Polly is an experienced trainer. She was a lead trainer and program developer in a six-year international Kastom Governance program in Vanuatu, which was conducted under the auspices of the Australian Centre for Peace and Conflict Studies, AusAid and The Malvatumauri National Council of Chiefs. Polly also conducted mediation training with the Solomon Islands National Peace Council, and conflict transformation training with an Aboriginal Community Development organization on Palm Island in Queensland, Australia.
Toni Shapiro-Phim serves as Associate Professor of Creativity, the Arts, and Social Transformation and Assistant Director of the Program in Peacebuilding and the Arts at the International Center for Ethics, Justice and Public Life at Brandeis University.
Toni received a PhD in cultural anthropology from Cornell University. Her dissertation, books and other publications focus on the history and cultural context of the arts in relation to violence, migration, conflict transformation and gender concerns. She's held teaching and research appointments at the University of California-Berkeley, Yale University and Bryn Mawr College, and worked in Cambodian, Lao and Vietnamese refugee camps in Indonesia and Thailand. She's also conducted years of ethnographic research in Cambodia.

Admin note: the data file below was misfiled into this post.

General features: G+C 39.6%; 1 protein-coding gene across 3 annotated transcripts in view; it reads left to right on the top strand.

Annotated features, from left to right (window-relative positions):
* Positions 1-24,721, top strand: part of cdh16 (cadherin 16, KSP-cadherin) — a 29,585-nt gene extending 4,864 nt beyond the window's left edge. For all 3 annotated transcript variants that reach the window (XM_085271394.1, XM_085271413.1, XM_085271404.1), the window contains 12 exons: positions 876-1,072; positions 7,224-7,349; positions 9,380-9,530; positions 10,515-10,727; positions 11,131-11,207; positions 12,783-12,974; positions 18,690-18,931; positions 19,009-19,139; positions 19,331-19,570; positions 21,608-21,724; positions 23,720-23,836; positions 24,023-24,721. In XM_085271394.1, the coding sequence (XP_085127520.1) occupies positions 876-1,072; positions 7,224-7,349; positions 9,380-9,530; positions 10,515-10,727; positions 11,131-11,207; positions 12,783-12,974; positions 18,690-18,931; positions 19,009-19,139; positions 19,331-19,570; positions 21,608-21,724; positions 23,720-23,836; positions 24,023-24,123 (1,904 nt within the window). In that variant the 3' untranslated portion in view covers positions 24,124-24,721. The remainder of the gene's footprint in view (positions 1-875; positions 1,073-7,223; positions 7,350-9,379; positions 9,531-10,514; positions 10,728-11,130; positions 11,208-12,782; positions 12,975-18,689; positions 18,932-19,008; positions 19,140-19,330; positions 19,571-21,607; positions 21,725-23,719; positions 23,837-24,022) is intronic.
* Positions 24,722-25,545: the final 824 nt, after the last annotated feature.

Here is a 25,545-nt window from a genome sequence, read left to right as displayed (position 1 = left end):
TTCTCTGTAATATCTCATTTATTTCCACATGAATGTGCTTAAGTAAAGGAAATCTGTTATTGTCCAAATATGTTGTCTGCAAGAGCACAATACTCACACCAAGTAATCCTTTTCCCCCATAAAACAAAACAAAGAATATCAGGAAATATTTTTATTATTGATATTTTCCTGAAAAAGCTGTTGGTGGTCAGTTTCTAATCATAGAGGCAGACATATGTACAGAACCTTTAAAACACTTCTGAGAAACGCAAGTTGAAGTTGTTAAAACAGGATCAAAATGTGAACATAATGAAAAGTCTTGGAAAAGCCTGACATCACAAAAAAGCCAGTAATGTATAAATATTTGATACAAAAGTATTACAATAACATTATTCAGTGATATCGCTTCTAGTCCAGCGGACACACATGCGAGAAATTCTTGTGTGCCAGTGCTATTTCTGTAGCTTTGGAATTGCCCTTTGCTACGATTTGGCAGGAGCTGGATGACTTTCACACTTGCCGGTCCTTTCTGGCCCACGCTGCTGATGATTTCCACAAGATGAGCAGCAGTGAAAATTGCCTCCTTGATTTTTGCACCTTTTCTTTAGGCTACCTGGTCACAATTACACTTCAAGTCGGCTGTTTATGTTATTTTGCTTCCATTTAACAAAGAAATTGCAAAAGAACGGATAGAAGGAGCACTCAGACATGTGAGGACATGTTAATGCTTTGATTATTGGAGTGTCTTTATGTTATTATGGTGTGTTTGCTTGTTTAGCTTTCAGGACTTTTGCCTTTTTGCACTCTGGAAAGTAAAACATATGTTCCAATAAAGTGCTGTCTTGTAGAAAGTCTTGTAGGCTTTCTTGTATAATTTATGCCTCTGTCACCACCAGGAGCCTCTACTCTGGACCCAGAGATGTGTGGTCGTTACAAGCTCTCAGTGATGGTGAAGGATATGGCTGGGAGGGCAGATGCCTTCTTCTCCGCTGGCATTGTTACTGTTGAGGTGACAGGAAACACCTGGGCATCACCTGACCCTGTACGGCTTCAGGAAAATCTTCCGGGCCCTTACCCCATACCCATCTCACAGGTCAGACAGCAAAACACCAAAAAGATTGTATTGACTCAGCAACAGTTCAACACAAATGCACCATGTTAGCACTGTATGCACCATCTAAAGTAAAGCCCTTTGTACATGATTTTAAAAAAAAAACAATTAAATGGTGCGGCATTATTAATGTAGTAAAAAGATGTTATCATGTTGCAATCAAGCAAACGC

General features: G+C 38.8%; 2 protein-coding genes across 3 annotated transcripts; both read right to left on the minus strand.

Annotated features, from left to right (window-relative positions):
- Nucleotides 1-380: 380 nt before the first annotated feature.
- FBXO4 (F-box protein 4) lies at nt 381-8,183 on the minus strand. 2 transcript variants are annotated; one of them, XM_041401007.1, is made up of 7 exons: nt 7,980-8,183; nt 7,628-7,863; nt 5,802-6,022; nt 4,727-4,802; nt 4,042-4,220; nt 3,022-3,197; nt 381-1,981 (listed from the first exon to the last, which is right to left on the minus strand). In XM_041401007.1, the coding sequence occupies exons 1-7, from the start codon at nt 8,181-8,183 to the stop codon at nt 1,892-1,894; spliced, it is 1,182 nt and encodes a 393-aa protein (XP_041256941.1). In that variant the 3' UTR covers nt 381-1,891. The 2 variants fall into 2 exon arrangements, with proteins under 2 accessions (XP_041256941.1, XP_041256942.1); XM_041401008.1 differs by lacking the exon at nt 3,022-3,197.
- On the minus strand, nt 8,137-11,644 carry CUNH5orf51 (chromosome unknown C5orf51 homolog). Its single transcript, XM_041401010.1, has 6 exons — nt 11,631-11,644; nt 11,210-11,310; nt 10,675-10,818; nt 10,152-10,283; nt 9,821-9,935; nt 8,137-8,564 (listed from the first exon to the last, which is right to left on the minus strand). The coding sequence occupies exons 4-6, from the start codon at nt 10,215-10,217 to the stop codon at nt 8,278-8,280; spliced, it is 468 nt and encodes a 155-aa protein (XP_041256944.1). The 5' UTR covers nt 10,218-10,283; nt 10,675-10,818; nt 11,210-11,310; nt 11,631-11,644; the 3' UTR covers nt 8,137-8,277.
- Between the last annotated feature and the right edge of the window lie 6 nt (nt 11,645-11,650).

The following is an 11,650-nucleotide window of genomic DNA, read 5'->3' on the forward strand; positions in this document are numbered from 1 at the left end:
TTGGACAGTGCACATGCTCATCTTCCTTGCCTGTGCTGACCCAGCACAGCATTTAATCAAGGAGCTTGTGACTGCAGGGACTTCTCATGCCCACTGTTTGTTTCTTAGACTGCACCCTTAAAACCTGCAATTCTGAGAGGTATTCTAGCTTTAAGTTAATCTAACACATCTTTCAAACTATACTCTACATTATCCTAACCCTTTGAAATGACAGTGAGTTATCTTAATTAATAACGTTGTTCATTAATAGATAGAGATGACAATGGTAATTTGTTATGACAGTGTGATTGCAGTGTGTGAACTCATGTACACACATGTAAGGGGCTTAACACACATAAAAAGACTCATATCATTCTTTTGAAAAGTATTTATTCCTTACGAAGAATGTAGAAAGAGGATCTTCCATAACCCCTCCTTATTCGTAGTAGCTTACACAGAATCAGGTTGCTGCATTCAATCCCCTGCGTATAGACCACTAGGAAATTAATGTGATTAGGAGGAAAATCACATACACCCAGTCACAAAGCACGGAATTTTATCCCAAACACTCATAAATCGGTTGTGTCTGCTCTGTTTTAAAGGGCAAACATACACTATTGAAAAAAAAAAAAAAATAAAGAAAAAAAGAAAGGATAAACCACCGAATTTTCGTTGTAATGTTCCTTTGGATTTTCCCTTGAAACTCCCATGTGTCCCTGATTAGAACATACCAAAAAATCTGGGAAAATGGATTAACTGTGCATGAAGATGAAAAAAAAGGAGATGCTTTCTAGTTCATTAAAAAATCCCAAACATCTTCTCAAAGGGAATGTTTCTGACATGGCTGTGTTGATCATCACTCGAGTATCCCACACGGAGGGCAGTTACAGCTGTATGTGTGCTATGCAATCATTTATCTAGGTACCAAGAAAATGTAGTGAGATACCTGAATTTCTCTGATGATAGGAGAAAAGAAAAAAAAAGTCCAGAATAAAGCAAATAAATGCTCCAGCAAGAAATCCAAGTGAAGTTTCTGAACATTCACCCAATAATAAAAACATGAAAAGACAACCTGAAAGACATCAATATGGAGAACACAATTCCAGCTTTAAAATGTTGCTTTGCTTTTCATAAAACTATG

Co-editor of "Dance, Human Rights and Social Justice: Dignity in Motion," and co-author of "Talking Dance: Stories from the South China Sea", she has also contributed to "Annihilating Difference: The Anthropology of Genocide"; "The Choreography of Resolution: Conflict, Movement, and Neuroscience"; and "Reflections in the Aftermath of Mass Violence", among other publications. Her documentary film, "Because of the War", about four women – mothers, refugees, immigrants, survivors of Liberia's civil wars, and superstar recording artists – was awarded the 2018 Elli Kongas Maranda Prize from the American Folklore Society for outstanding work on women's traditional, vernacular, and local culture and/or work on feminist theory and folklore.
Immediately before moving to Brandeis, Toni was Director of Programs at the Philadelphia Folklore Project where she conducted ethnographic research, curated exhibitions and produced performances, humanities forums and publications highlighting aspects of the cultural practices of Philadelphia's diverse communities, all in collaboration with artists and community groups working for equity and justice.